Informant: “My class always talks about how Alcatraz is haunted.”
Collector: “Really? Are there any specific ghosts that people mention?”
Informant: “Yeah! Al Capone is one of the most common ones I hear, and then the people who tried escaping the island when they were prisoners. A lot of my classmates say that they are stuck at sea, and that on the boat ride over there that the ghosts try to get help from the passengers.”
Collector: “Do they know that Al Capone didn’t die on Alcatraz?”
Informant: “I think so…they say that the reason his ghost stays there is because that is where he suffered the most during his life.”
Collector: “Has your class been there together or have they just hear about it in the city?”
Informant: “We went on a field trip and people working there even mentioned it. They sell some stuff in the gift shop that has to do with it! I think they might give tours about the ghosts.”
Alcatraz offers a prime example of how folklore can be used in a marketable way with a great deal of the tourism to the spot inspired by famous ghost stories. Although the informant is younger and did not have any detailed examples of haunting stories on the island, she probably has a greater idea of it being a haunted spot than some older people she knows. The amount of time that has passed since the prison was actively in use and not just a National Park designated land has allowed it to become further associated with the past identities that it has held, with particular attention to the era in which it held its prison.
My informant is a university professor of English and American literature. He grew up in Chicago during the 1950s, and fought in the latter half of the Vietnam War. After that, he returned and received his degree in English Literature at UC Irvine. He has worked on many textbooks and movies that deal with the Vietnam War.
“I was once taught, at the age of twelve, what I should do if, if I went to jail. And the man gave me three pieces of advice. One, keep your mouth shut. Two, keep your eyes and ears open. Three, find the toughest guy in your cell block, and start a fight with him. ‘Cause even if you lose, he’s gonna respect you and nobody else is gonna fuck with you.”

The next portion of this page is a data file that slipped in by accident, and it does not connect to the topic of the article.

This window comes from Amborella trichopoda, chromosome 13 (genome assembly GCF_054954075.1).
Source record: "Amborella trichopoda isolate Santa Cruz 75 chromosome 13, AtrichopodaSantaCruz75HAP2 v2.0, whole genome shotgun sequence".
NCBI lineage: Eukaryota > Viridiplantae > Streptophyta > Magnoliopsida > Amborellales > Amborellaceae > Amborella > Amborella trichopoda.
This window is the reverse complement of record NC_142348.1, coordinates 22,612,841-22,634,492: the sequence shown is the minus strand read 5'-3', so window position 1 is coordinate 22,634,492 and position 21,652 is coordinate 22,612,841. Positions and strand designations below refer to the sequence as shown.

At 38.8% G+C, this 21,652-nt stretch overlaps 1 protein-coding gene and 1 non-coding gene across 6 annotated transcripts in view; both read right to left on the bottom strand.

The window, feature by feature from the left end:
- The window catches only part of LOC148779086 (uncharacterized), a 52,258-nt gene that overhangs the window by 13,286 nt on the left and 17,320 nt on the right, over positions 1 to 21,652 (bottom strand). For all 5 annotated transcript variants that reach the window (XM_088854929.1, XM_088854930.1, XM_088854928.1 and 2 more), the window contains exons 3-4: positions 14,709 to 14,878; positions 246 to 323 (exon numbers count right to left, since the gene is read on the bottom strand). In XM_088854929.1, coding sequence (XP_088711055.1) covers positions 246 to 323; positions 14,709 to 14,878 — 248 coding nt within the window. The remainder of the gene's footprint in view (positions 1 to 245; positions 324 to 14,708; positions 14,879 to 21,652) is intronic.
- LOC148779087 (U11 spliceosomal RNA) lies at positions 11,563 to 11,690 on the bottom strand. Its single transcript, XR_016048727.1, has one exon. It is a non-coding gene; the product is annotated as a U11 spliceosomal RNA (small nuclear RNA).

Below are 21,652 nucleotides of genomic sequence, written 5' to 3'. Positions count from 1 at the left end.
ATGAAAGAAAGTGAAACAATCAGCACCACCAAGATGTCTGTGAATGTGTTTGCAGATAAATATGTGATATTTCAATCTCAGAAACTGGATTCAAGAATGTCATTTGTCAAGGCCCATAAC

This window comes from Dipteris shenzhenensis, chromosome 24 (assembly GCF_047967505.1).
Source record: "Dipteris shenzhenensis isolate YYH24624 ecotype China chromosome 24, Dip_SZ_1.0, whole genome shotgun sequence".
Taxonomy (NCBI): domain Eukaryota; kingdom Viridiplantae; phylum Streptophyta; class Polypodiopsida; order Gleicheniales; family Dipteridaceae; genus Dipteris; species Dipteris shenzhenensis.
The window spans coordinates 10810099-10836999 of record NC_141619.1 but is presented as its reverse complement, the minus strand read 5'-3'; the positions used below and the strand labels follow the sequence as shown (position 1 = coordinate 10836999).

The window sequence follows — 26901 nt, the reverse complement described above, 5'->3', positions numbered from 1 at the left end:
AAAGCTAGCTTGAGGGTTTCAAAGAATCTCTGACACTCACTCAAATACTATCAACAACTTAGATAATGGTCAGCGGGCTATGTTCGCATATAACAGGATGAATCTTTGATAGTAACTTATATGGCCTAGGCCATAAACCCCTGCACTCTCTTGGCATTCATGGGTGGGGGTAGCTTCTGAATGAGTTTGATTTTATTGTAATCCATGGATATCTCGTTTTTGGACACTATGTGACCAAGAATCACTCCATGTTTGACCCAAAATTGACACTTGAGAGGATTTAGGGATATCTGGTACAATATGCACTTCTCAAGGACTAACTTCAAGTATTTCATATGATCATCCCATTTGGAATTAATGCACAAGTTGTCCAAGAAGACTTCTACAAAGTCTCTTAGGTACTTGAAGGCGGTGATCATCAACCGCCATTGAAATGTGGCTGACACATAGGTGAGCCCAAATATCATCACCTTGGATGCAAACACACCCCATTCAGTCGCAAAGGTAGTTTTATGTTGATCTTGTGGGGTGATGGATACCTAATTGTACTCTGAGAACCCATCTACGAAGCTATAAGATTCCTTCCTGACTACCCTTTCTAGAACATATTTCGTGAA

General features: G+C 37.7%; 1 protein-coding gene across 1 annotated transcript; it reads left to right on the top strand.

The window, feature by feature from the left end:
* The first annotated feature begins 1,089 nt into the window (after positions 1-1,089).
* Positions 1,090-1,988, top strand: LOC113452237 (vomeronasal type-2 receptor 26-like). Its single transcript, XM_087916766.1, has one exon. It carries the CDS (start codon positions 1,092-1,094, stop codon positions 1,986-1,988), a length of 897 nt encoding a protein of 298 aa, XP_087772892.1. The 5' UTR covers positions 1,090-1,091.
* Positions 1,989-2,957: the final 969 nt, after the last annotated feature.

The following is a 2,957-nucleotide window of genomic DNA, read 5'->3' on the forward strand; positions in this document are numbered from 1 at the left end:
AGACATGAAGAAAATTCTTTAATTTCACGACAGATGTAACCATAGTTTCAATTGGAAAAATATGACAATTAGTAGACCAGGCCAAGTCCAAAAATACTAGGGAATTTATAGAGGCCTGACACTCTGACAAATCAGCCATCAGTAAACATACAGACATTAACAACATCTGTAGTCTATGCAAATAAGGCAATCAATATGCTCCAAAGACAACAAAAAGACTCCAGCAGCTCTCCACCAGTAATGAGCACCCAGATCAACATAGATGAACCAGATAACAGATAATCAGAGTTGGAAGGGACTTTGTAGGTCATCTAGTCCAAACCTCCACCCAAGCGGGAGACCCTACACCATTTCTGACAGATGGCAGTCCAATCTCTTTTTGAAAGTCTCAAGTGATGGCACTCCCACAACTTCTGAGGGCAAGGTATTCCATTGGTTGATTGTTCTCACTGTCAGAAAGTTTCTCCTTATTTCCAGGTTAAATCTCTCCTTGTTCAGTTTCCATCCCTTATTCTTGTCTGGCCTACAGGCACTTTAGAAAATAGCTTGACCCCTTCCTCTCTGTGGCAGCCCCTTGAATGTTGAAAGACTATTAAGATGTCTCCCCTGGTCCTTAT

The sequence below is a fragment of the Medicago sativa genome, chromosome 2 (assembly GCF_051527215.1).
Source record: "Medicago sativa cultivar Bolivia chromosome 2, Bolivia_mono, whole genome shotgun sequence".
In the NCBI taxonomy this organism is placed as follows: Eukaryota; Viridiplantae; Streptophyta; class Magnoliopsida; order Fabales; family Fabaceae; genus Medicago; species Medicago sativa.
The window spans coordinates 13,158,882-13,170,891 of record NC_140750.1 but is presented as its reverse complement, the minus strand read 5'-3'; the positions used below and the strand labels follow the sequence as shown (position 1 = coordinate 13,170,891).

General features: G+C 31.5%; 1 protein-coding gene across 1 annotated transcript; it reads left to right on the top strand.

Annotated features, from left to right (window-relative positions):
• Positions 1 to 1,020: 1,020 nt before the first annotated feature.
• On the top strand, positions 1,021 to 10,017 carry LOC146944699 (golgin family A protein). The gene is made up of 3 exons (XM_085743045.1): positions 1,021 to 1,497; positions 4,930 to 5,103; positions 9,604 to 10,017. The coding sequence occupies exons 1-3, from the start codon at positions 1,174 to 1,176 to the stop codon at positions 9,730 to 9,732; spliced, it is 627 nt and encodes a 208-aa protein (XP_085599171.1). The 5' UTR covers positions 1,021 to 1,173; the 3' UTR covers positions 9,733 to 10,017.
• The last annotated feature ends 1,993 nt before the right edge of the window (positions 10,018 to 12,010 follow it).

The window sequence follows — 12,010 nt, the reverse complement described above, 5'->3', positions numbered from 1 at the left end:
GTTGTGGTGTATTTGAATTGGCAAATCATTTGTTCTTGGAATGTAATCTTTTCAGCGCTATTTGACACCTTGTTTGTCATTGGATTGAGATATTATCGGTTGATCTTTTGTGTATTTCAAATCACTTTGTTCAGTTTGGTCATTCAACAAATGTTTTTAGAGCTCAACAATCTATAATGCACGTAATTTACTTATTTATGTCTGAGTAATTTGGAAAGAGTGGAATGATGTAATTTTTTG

I believe, although I could be wrong, that this advice has become widespread or a bearer of the advice has become a published author or told it to someone who then published it, because I believe I have seen this piece of advice in a book once. While not fixed enough (and probably too long to ever be fixed), to be considered a proverb, the advice is still worded memorably enough that it is easily remembered and passed along. There is almost a certain lyrical quality to it. The concept of keeping one’s mouth shut is offset by the second part of the advice which involves keeping two other orifices open, and there is the implication that this is a balance, where one shuts one’s mouth and, to compensate for that, one also keeps one’s ears and eyes open. The third part of the advice then comes as a disruption to the balance of this advice, especially the way it was worded by my informant. Whereas the first two parts are standard pieces that could be told to more than just people going to jail, told by mothers to their children, told by bosses to their workers, the third part really establishes the context and the brutality of the environment in which the complete advice is applicable.